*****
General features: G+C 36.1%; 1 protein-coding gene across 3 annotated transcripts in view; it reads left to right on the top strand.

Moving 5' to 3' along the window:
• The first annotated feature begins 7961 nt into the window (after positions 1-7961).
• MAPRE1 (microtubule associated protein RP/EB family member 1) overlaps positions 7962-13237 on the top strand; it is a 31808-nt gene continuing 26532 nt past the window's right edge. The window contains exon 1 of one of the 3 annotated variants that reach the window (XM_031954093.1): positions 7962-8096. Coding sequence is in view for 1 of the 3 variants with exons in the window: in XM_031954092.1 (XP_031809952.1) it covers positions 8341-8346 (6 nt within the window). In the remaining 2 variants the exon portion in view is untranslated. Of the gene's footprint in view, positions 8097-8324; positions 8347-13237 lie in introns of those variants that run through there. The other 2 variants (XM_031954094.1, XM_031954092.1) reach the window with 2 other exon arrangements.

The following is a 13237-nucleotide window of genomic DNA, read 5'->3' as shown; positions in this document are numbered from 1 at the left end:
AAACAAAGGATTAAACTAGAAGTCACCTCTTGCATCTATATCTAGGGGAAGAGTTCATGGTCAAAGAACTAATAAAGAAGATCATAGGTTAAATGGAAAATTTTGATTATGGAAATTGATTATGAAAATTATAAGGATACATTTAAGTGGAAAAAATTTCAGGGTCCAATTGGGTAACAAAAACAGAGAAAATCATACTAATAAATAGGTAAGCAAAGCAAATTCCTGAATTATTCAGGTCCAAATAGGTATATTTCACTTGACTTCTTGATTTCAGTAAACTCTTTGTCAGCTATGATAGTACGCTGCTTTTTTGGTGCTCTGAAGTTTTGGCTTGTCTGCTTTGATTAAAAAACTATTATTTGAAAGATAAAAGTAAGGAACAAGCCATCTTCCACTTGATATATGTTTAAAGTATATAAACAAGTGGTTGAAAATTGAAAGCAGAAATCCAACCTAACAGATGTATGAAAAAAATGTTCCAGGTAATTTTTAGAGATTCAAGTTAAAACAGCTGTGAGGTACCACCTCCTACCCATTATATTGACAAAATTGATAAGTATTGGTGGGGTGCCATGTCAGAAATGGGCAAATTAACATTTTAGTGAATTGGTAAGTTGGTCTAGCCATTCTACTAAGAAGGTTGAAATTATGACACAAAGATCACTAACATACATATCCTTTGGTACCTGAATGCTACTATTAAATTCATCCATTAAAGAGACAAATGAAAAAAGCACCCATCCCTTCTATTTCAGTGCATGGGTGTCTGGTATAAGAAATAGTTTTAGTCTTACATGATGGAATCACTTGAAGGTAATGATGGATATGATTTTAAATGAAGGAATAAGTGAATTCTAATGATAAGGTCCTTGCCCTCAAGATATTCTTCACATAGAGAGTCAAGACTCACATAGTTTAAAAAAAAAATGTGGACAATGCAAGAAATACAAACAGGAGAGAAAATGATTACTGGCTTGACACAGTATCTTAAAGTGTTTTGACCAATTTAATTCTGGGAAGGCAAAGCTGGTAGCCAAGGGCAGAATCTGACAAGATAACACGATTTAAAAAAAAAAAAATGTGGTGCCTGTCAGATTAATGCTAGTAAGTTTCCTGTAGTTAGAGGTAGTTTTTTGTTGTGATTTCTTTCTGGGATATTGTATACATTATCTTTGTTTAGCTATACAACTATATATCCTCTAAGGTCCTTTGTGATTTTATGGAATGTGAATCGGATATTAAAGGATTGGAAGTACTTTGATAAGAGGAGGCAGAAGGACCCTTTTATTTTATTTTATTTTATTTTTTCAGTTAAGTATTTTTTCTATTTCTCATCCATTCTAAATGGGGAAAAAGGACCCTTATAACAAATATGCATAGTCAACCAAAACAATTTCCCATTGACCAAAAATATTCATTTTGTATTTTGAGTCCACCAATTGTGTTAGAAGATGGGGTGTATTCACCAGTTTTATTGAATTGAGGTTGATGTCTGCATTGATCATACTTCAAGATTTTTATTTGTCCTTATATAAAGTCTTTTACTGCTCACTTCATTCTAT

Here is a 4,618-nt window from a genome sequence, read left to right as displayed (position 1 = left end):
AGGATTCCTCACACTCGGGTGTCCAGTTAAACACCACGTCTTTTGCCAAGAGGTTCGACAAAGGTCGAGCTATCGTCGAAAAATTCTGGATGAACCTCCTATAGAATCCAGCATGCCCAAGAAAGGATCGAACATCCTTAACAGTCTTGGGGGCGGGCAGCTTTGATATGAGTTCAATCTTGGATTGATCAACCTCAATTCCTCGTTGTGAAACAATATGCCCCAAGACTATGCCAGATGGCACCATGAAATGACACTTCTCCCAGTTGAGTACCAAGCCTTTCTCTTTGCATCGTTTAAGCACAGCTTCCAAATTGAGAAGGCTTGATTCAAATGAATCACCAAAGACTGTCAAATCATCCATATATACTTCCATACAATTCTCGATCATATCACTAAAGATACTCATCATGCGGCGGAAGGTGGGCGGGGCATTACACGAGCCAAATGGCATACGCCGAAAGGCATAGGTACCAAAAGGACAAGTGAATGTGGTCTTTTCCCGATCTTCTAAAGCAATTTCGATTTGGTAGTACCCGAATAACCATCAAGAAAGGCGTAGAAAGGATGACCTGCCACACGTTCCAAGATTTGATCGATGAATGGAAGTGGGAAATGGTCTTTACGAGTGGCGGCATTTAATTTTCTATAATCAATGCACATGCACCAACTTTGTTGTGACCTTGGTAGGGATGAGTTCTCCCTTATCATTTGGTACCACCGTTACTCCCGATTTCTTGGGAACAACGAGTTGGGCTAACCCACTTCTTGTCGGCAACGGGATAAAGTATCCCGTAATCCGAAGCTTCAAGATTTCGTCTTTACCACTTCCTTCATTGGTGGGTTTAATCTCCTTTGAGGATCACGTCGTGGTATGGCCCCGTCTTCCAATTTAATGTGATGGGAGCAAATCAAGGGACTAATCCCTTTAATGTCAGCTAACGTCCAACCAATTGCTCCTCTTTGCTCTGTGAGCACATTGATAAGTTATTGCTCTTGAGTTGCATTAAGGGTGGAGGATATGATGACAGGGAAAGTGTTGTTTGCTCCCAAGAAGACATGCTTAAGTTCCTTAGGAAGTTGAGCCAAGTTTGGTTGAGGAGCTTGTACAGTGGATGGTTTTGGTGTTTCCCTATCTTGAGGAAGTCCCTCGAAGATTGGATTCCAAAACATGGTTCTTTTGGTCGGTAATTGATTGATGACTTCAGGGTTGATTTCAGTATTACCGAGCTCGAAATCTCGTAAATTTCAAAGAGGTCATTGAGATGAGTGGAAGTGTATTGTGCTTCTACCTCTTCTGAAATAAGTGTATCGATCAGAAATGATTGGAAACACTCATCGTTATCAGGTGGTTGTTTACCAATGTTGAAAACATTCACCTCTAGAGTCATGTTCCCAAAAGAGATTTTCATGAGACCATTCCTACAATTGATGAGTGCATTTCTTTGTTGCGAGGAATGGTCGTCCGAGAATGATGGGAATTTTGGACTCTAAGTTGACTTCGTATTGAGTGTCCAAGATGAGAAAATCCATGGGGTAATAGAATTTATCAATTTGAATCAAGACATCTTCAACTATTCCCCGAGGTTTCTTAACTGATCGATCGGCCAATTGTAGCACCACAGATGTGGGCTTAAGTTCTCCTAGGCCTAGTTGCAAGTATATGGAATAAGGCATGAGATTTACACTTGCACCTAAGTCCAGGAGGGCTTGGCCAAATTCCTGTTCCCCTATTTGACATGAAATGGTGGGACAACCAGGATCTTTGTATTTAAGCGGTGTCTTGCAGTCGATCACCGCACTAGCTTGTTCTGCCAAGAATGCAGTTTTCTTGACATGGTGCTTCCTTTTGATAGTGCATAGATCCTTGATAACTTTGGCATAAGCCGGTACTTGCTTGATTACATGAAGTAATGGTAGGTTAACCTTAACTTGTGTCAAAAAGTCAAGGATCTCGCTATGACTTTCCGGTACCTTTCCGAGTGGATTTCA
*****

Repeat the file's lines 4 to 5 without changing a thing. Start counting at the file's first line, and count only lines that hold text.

• MAPRE1 (microtubule associated protein RP/EB family member 1) overlaps positions 7962-13237 on the top strand; it is a 31808-nt gene continuing 26532 nt past the window's right edge. The window contains exon 1 of one of the 3 annotated variants that reach the window (XM_031954093.1): positions 7962-8096. Coding sequence is in view for 1 of the 3 variants with exons in the window: in XM_031954092.1 (XP_031809952.1) it covers positions 8341-8346 (6 nt within the window). In the remaining 2 variants the exon portion in view is untranslated. Of the gene's footprint in view, positions 8097-8324; positions 8347-13237 lie in introns of those variants that run through there. The other 2 variants (XM_031954094.1, XM_031954092.1) reach the window with 2 other exon arrangements.

The following is a 13237-nucleotide window of genomic DNA, read 5'->3' as shown; positions in this document are numbered from 1 at the left end: